Francis Bock, the trustees' clerk, closed the trustees' meeting on Monday night by addressing his colleagues on the matter. "I'm extremely troubled and upset about a recording apparently made from our trustee conference room," said Mr. Bock, who is heard on the recording. He told fellow trustees that the office of Timothy Sini, the district attorney, had been notified and has launched an investigation. "Every one of us should expect to be interviewed by them. I intend to pursue this as far as we can," Mr. Bock said.
Earlier on Monday, Mr. Bock, a Democrat, became angry when the recording's existence was confirmed to him, and suggested that its dissemination was politically motivated. "Those bastards," he said. "Fuck them. That's a quote. How dare they? How dare they . . . bug the trustees' office?" Asked to whom he was referring, he replied, "I know it's not the Democrats."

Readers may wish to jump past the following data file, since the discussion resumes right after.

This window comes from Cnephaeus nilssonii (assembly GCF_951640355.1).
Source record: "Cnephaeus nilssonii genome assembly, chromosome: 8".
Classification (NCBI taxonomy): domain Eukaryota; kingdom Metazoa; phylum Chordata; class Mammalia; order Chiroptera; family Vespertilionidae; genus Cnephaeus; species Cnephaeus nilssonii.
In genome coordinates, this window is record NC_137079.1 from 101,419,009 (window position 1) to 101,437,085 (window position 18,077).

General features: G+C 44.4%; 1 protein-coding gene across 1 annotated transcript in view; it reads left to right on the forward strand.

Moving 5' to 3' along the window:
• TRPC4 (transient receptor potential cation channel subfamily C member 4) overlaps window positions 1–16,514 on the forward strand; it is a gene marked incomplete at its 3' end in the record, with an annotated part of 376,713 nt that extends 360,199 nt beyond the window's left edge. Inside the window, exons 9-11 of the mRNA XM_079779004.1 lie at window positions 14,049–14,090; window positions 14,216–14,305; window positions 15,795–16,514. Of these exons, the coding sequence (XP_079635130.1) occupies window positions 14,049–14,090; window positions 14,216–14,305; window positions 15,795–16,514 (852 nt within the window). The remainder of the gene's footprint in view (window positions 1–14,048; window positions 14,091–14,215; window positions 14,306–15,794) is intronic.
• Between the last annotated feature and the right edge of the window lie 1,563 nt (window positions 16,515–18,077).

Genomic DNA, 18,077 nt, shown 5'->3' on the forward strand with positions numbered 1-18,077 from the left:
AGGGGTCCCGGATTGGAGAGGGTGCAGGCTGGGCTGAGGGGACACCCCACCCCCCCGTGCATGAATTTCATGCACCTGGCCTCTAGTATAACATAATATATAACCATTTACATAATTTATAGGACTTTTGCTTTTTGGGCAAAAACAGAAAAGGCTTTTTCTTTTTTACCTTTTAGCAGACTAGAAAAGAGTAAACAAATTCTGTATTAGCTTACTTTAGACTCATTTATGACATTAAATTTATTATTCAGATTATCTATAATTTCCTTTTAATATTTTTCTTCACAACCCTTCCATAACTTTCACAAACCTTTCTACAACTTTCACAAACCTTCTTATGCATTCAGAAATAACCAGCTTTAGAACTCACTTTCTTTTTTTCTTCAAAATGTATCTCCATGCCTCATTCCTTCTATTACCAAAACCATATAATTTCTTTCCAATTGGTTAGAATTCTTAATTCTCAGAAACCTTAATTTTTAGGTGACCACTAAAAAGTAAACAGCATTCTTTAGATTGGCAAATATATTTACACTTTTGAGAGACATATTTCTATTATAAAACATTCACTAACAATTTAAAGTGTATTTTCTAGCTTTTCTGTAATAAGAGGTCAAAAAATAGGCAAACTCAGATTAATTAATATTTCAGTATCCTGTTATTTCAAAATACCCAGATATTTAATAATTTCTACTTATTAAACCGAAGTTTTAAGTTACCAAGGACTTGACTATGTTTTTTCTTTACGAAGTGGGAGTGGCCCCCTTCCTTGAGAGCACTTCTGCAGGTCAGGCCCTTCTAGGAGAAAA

Campaigns for elected office have been contentious in the first half of 2019, with the Nov. 5 election still more than five months away. Republicans, Independence Party members, and a faction of the Democratic Party that calls itself the Reform Democrats have unified to take on the 5-to-0 Democratic town board and the 7-to-2 Democratic majority among the trustees. The group of candidates seeking to align itself on an East Hampton Fusion Party ticket on the Nov. 5 ballot plans to submit nominating petitions to the Suffolk County Board of Elections ahead of the May 28 filing deadline.
Bill Taylor, a deputy clerk who is heard on the recording, is also a Democrat. Jim Grimes, the other deputy clerk, who is also heard on the recording, is a Republican whom the Democrats have endorsed for re-election.